Sales 2.0 is about about new approaches to getting sales results. Sometimes they’re techniques, other times they’re tools. They’re not principles — those are timeless. And it’s never about saying the same things as sales trainers from a decade ago.”

 

Without sales enablement, there are inefficient processes, communication flows, and more required rework

Brian Lambert posted “Sales 2.0 impact on Sales Process, Sales Enablement, Sales Development”

From July 15, 2008:

“[…] As more knowledge is provided to buyers through the Internet, opinion sites, and more research oriented sites, the power-shift from the seller to the buyer will certainly continue as international competition increases creating new and emerging markets for many industries.

The changing landscape of the sales environment is not only found in the buyer-seller relationship, it’s also found within the sales team. Turnover continues to be high and the talent shortage continues to create challenges for even the best and most-reputable sales teams. Sales managers sit at a critical junction point between sales execution and sales strategy — yet many are not provided resources, tools, and (perhaps most importantly) the time necessary to ratchet performance over the long term. To compound the issues, the system’s approach required to address unique customer challenges, respond to the competitive landscape, and create an agile, responsive sales organization involves more people than just the sales manager and sales team. It requires the alignment of sales development and training efforts as well as Sales Enablement and operational execution. […]

Sales Process Execution (SPE) requires the complete alignment of company resources to facilitate a responsive and agile customer relationship.  Without sales process execution, there are no sales. SPE is enabled by Sales 2.0 largely through CRM, SFA, Knowledge Management Tools, and customer-driven communications such as knowledge bases and wikis. […]

Sales Enablement improves sales capacity of the firm overall. Without sales enablement, there are inefficient processes, communication flows, and more required rework. While Sales Process Execution is mostly focused on the external relationships and buyer-seller interface, Sales Enablement (SE) is mostly concerned with the internal efficiency of the company.  SE initiatives are most impacting when optimizing existing work flow, processes, and administrative tasks.  The goal of SE therefore becomes is to “substitute” as much of the sales team member’s work as possible. By providing adequate task substitution as a primary goal of Sales Enablement,  sales teams are more free to spend time with customers. Sales Enablement in Sales 2.0 is largely the world of large-scale CRM tools, company intranet tools, and peer-to-peer sharing tools. There is more room for Sales 2.0 to support the internal working of the organization especially on critical inter-departmental communication and alignment. […]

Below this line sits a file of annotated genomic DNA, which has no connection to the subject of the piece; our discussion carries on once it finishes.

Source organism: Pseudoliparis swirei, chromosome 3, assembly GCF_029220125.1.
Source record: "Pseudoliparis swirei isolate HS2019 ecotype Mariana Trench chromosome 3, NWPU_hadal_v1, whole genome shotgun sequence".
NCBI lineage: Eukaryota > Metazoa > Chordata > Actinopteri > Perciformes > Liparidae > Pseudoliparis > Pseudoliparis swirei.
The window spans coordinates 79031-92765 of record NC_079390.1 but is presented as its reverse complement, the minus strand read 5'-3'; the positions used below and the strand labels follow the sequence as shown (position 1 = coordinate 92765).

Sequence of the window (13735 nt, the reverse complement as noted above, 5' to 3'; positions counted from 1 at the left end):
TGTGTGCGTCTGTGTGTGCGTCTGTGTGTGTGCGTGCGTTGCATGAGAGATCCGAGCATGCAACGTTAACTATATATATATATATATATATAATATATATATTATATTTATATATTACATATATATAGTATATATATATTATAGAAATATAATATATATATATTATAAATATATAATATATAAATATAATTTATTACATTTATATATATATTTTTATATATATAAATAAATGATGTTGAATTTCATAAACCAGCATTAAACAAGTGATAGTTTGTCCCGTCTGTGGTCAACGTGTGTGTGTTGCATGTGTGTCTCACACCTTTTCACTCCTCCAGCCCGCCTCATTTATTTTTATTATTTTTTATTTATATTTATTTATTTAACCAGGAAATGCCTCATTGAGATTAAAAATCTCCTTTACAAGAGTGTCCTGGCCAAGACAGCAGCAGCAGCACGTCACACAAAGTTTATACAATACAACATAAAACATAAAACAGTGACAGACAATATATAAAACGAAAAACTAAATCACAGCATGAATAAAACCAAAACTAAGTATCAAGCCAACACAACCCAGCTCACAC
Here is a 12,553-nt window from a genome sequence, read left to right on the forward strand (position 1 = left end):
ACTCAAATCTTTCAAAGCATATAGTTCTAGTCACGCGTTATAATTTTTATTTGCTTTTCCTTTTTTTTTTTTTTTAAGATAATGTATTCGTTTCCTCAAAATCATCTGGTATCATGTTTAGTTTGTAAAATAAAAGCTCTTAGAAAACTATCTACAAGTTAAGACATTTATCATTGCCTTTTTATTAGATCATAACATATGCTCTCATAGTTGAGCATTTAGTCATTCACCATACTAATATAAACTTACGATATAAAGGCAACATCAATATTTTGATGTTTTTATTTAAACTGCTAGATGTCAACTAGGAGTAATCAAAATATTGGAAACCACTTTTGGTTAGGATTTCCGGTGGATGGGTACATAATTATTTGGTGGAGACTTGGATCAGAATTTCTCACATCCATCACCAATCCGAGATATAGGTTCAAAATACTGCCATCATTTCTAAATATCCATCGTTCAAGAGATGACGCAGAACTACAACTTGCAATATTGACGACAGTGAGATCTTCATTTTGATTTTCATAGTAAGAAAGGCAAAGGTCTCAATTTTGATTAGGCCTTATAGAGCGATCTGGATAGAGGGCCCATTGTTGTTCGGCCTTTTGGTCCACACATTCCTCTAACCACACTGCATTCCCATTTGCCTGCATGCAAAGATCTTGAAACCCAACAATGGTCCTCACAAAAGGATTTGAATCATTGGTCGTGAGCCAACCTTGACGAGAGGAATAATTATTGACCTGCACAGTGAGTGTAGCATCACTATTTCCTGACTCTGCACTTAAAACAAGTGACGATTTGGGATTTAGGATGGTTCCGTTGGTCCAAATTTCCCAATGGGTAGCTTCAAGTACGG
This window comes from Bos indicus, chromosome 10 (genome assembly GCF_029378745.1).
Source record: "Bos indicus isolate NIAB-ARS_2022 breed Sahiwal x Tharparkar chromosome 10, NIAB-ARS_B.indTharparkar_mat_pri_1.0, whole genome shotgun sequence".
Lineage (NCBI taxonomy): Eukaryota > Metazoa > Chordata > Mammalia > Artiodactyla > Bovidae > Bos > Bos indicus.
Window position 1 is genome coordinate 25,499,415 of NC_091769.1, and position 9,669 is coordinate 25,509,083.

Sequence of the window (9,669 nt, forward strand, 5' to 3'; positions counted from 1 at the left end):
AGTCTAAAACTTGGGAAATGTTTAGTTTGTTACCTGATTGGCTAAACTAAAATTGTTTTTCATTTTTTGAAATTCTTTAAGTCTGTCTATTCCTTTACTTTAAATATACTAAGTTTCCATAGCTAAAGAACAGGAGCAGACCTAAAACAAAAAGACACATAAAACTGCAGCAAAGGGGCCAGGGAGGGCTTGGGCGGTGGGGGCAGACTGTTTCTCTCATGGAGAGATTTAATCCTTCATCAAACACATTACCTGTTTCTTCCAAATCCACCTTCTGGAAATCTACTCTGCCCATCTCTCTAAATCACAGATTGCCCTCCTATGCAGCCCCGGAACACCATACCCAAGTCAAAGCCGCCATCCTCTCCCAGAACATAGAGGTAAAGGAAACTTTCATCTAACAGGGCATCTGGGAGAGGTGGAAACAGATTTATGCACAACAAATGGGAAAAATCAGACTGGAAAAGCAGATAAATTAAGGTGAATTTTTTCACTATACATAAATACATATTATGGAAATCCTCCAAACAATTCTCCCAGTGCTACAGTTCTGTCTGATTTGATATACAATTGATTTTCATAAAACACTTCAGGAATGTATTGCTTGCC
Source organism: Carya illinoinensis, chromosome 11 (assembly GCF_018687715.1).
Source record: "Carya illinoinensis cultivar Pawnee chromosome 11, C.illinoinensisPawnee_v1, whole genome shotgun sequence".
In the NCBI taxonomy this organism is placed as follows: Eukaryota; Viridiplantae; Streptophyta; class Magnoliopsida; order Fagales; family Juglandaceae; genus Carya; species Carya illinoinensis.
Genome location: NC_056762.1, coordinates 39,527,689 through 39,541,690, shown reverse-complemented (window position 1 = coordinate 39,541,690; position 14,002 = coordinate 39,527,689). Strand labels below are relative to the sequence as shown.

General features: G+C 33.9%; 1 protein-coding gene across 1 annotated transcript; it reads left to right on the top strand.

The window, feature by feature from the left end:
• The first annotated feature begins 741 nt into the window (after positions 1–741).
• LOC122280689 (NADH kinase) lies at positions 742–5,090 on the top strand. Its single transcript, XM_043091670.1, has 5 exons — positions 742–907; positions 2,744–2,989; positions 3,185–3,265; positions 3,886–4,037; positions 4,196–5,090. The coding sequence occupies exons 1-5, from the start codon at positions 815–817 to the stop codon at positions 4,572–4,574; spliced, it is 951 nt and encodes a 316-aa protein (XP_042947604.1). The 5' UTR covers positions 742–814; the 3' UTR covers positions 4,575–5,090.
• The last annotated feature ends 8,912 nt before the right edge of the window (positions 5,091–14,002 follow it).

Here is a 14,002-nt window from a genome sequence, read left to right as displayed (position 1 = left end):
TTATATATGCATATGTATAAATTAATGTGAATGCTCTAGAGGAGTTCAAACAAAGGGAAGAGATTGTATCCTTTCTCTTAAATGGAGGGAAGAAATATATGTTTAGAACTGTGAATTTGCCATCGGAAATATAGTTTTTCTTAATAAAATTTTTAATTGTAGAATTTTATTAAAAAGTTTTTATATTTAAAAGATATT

Sales 2.0 tools can help organizations synchronize to individual buying organizations while freeing up sales team members from routine administrative tasks. […]”

Alignment of sales and marketing organizations

Over at her blog “MarketSense” Pamela Hudadoff wrote about Success in a Sales 2.0 World – a Marketing Viewpoint. Alignment of sales and marketing organizations is one of two aspects of Sales 2.0 that she believes are essential for marketing’s success in today’s web-based business climate:

“[…] Alignment of sales and marketing organizations.

The customer’s buying process crosses the boundaries that exist between marketing and sales organizations. Sure, there are problems of transferring information about the customer from one organization to another. But more important is the creation of a seamless buying experience that builds persuasive momentum from the first customer touch. That seamless buying experience can only be achieved when marketing and sales tackle the design and implementation of the buying experience together. […]”